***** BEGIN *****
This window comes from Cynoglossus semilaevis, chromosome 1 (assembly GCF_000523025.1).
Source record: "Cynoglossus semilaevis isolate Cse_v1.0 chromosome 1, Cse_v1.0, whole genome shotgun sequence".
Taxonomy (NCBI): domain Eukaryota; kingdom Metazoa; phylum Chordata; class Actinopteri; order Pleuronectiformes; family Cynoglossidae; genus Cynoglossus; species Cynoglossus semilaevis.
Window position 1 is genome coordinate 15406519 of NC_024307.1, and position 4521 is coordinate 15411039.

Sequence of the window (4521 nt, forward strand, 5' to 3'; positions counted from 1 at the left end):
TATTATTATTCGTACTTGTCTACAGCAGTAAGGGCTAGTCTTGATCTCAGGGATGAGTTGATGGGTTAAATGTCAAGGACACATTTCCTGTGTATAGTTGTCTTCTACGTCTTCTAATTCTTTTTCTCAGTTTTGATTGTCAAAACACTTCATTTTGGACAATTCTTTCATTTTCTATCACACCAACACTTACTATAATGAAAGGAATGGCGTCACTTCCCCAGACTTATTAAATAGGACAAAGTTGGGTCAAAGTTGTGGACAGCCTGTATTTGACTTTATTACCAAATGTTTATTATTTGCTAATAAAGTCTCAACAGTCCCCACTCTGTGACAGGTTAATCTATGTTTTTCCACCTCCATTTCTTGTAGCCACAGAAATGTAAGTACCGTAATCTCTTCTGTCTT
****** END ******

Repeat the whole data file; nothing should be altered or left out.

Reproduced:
This window comes from Cynoglossus semilaevis, chromosome 1 (assembly GCF_000523025.1).
Source record: "Cynoglossus semilaevis isolate Cse_v1.0 chromosome 1, Cse_v1.0, whole genome shotgun sequence".
Taxonomy (NCBI): domain Eukaryota; kingdom Metazoa; phylum Chordata; class Actinopteri; order Pleuronectiformes; family Cynoglossidae; genus Cynoglossus; species Cynoglossus semilaevis.
Window position 1 is genome coordinate 15406519 of NC_024307.1, and position 4521 is coordinate 15411039.

Sequence of the window (4521 nt, forward strand, 5' to 3'; positions counted from 1 at the left end):
TATTATTATTCGTACTTGTCTACAGCAGTAAGGGCTAGTCTTGATCTCAGGGATGAGTTGATGGGTTAAATGTCAAGGACACATTTCCTGTGTATAGTTGTCTTCTACGTCTTCTAATTCTTTTTCTCAGTTTTGATTGTCAAAACACTTCATTTTGGACAATTCTTTCATTTTCTATCACACCAACACTTACTATAATGAAAGGAATGGCGTCACTTCCCCAGACTTATTAAATAGGACAAAGTTGGGTCAAAGTTGTGGACAGCCTGTATTTGACTTTATTACCAAATGTTTATTATTTGCTAATAAAGTCTCAACAGTCCCCACTCTGTGACAGGTTAATCTATGTTTTTCCACCTCCATTTCTTGTAGCCACAGAAATGTAAGTACCGTAATCTCTTCTGTCTT